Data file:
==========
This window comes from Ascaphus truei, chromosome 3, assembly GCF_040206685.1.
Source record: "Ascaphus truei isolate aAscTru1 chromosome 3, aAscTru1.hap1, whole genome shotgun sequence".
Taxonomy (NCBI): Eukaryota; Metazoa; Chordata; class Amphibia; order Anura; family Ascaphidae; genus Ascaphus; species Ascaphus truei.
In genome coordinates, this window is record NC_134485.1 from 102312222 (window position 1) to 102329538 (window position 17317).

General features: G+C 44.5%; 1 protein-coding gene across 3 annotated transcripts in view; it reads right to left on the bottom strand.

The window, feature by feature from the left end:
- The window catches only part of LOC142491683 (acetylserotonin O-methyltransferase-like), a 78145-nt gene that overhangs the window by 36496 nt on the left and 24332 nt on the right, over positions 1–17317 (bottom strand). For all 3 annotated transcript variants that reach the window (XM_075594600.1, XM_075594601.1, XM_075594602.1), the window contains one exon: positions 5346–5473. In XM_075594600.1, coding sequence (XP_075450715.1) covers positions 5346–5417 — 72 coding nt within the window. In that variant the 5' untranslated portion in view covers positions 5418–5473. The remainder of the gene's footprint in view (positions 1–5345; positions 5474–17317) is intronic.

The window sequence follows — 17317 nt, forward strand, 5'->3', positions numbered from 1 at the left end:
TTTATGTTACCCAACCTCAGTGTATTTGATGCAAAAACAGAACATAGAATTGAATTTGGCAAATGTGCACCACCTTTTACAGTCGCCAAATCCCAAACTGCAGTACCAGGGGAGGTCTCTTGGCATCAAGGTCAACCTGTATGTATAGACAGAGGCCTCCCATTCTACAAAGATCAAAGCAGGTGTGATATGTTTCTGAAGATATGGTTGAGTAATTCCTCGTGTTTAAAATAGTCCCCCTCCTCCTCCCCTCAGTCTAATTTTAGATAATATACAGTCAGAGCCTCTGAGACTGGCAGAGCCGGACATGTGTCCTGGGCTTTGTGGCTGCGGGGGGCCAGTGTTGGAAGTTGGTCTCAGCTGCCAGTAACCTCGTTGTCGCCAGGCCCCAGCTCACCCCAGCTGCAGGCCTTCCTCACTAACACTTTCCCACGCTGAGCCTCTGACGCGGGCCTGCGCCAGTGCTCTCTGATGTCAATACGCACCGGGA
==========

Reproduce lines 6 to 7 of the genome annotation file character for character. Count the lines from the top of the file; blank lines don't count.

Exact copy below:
The window, feature by feature from the left end:
- The window catches only part of LOC142491683 (acetylserotonin O-methyltransferase-like), a 78145-nt gene that overhangs the window by 36496 nt on the left and 24332 nt on the right, over positions 1–17317 (bottom strand). For all 3 annotated transcript variants that reach the window (XM_075594600.1, XM_075594601.1, XM_075594602.1), the window contains one exon: positions 5346–5473. In XM_075594600.1, coding sequence (XP_075450715.1) covers positions 5346–5417 — 72 coding nt within the window. In that variant the 5' untranslated portion in view covers positions 5418–5473. The remainder of the gene's footprint in view (positions 1–5345; positions 5474–17317) is intronic.